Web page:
Arts & Culture

H-Town Frankie’s Christmas lights began to entertain his kids. Now he gets millions of views online.

To-ong’s Christmas lights flash and dance to the beat of songs and viral internet sounds. The lyrics of the songs show on his garage, and sometimes an image or short video show up throughout the show. 

Photo provided by Frankie To-ong
Frankie To-ong stands in front of his special light show for Christmas at Texas Children’s in The Woodlands on Tuesday, Dec. 7, 2021. To-ong, whose daughter had heart surgery at the hospital, wanted the children who are patients to not feel like they are missing the holidays.

For some, Christmas lights are a way to get in the holiday spirit; for others, it's a hassle and tiring process.

For Frankie To-ong, it's a production. To-ong, known as H-Town Frankie, has gained popularity online over the past few years during the holidays for his extravagant Christmas lights.

To-ong’s Christmas lights flash and dance to the beat of songs and viral internet sounds. The lyrics of the songs show on his garage, and sometimes an image or short video show up throughout the show.

@htown_frankie

Thanksgiving week ... Queue the Anthem! I fry turkeys. What's your go to dish? #htown_frankie #christmas2022 #fyp

♬ original sound – Frankie To-ong

These shows, which have gotten the attention of celebrities like Jimmy Fallon, rapper Lil Jon and comedian Mo Amer and have racked up millions of views online, are therapeutic for him.

"It encompasses a lot of things that I like, which are music and technology, and lights and the holiday season," To-ong said. "I like to spend time doing it."

To-ong said the shows started out as just decorating the house for the holidays for his children.

"My eldest is 12 now but when she was three, we moved to a new house and she asked if we could do Christmas lights, and I was like, ‘Yeah let's do it,’" To-ong said.

His first video went viral in 2017 when he did a light show to celebrate the Houston Astros winning the World Series.

"It was like twenty-something million views in 2017," he said. "I was like, ‘Wow, people liked it.' So my motivation sort of became, I would like to show something that people haven’t seen before."

To-ong, who works in IT, said he used to be a deejay in college and was part of a dance crew. And even then he was motivated to always outdo himself.

"We’d perform every year in these annual competitions. And I was in charge of the hype dances and our team would just be awesome," he said. "And people would always say, ‘I wonder what Frankie and them are going to do the following year.' So this is like almost the exact same thing of how I felt in college."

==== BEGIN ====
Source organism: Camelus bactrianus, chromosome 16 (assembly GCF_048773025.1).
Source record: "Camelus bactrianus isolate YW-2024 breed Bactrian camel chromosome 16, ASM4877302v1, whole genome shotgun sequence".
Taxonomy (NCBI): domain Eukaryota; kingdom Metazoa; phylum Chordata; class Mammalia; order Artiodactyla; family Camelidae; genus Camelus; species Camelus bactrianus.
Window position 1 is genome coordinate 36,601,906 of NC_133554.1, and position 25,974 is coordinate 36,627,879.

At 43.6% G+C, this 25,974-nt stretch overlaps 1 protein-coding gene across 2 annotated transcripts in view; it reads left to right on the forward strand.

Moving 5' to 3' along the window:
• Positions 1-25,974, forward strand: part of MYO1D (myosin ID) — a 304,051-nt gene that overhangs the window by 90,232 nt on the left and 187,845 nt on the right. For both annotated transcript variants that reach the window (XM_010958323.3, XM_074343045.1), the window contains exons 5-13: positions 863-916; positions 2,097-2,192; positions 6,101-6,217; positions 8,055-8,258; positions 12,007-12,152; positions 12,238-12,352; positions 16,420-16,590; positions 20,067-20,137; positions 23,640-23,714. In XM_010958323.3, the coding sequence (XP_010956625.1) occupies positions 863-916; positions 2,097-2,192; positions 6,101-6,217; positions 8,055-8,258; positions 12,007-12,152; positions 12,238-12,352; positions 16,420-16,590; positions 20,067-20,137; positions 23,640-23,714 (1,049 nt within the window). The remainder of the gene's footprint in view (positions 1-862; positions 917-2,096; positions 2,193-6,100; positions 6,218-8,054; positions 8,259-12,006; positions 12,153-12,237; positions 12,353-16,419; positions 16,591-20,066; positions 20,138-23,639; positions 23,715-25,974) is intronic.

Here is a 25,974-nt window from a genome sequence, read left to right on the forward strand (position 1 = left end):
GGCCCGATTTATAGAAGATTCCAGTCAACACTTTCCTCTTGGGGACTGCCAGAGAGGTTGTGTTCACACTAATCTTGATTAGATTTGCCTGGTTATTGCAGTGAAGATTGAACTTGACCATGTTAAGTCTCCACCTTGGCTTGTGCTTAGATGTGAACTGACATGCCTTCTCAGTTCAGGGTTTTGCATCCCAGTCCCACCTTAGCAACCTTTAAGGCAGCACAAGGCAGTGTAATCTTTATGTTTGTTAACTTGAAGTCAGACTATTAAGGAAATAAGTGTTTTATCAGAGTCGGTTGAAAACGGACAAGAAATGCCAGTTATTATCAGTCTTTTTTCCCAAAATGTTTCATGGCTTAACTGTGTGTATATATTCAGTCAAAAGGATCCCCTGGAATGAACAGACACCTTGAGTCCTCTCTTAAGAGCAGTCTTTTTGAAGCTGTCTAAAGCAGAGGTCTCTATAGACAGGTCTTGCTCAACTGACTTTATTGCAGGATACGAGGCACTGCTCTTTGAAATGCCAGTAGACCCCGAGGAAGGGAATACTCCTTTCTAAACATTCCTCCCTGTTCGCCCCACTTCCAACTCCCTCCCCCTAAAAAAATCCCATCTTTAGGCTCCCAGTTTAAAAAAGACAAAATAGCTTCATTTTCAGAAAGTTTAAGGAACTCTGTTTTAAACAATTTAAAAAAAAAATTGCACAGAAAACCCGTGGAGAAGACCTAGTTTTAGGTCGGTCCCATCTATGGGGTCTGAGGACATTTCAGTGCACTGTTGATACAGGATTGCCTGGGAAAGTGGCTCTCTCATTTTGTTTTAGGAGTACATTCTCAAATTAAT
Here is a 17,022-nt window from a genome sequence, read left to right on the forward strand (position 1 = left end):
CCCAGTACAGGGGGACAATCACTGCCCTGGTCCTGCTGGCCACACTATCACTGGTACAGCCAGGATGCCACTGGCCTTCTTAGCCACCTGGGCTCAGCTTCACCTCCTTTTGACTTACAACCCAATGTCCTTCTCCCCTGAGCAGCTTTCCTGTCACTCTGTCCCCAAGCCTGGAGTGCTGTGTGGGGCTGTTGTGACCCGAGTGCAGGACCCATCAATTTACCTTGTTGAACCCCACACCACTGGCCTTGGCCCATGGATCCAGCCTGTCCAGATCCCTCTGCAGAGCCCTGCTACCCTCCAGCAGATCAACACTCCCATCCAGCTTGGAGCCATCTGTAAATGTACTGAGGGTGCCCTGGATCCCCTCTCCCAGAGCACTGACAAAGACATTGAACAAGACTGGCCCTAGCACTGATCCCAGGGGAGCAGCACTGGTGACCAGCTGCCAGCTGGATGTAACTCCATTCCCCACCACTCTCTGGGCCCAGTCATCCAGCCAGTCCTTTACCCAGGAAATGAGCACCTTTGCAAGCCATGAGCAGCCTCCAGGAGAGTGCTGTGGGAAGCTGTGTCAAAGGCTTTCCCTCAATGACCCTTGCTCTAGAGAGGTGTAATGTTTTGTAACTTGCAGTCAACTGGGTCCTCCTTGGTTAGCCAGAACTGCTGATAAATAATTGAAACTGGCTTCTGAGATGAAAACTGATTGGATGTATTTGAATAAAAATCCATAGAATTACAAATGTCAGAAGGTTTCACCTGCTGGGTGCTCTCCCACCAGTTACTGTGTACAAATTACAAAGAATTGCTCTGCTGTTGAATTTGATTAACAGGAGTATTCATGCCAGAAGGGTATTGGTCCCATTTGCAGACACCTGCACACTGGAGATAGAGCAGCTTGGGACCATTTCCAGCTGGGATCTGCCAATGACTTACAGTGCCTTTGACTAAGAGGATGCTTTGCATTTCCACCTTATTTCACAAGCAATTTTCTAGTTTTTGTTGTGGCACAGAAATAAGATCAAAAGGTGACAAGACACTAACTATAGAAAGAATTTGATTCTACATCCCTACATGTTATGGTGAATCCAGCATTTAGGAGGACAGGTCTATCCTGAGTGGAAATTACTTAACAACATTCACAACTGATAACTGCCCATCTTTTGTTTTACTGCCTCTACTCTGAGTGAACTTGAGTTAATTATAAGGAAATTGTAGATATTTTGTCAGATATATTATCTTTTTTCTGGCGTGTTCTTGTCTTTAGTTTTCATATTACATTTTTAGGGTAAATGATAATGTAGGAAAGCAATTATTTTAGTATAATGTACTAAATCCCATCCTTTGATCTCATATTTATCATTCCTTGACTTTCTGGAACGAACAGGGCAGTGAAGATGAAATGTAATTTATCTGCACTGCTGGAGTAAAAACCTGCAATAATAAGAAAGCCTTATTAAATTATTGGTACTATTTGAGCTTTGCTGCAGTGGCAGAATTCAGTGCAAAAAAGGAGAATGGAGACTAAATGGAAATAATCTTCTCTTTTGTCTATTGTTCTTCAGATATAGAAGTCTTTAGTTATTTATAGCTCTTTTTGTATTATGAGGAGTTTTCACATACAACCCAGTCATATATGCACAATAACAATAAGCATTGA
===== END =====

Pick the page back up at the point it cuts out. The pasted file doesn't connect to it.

To-ong said since he has gone viral, he often hears from people who have asked him to do a show for their house, but he said he doesn't offer those services right now. But he does teach people how to do light sequences for their homes. There was one exception though.

"My most proud thing that I’ve done is the private light show," he said. "That’s at Texas Children’s Hospital in The Woodlands. And that is not for the public, it’s just the kids can see it from the patient rooms."

‘I can't believe this neighbor'

Originally, he bought pre-packaged sequence lights – the lights that flash – but he taught himself how to program light sequences to music. And doing the light shows was to entertain his children and neighborhood. But since they have gone viral, To-ong said some people have learned of where he lives and crowds have sat outside his house to watch the show, much to some of his neighbors’ chagrin.

"Some of them like it, and then there’s some who, for the rest of the year, I get the bad looks from them," he said. "And I’m like, ‘Hey, you know, I'm trying to keep it controlled here.' So not not everybody likes them, which is understandable."

But To-ong said he does try to respect his neighbors, and even though people know where he lives, he doesn't put his address out and encourages people to only watch the light shows online.

To-ong's videos online show the lights and the song playing but To-ong said it's actually quiet in the neighborhood.

@htown_frankie

Fashizzles. @snoopdogg #htown_frankie @htown_tatum #christmas2020 #fyp #foryou

♬ original sound – Frankie To-ong

"You have an FM transmitter, which basically you have your computer hooked up to a transmitter that basically tells the audience who’s in cars to tune into [a radio station], and they could hear it from the car," he said. "So it’s not blasting out in the street. It could be, but I’m pretty respectful of the neighbors. On social media, people are like, ‘Oh, my gosh, I can’t believe this neighbor is blasting his music and this specific song that loud.' I just leave it for social media to debate about and wonder if that’s really going on. But I’m not doing that."

To-ong said not all of the songs are rap songs like depicted in many of his videos. At night he usually has the lights sequenced to traditional Christmas songs. And despite what it might look like, he doesn't usually have a higher electric bill during the holiday months.

@htown_frankie

Happy Thanksgiving, God Bless Us All, and pay Carlos Correa! 🤘🏼⚾️🔥 #htown_frankie #houston #houstonastros

♬ original sound – Frankie To-ong

"You know, the electricity bill isn't anything crazy like the dead of summer where the AC is always on blast," he said. "The pixel lights I use do not exert much energy and I make proper use of timers to shut down anything after showtime."

During the rest of the year, To-ong said his social media is pretty quiet, and mostly depicts his love for Houston sports teams. But To-ong said he is happy with being known for his shows during the holiday season.

"I'm just having fun doing things on my house like I've been doing for the past five years."

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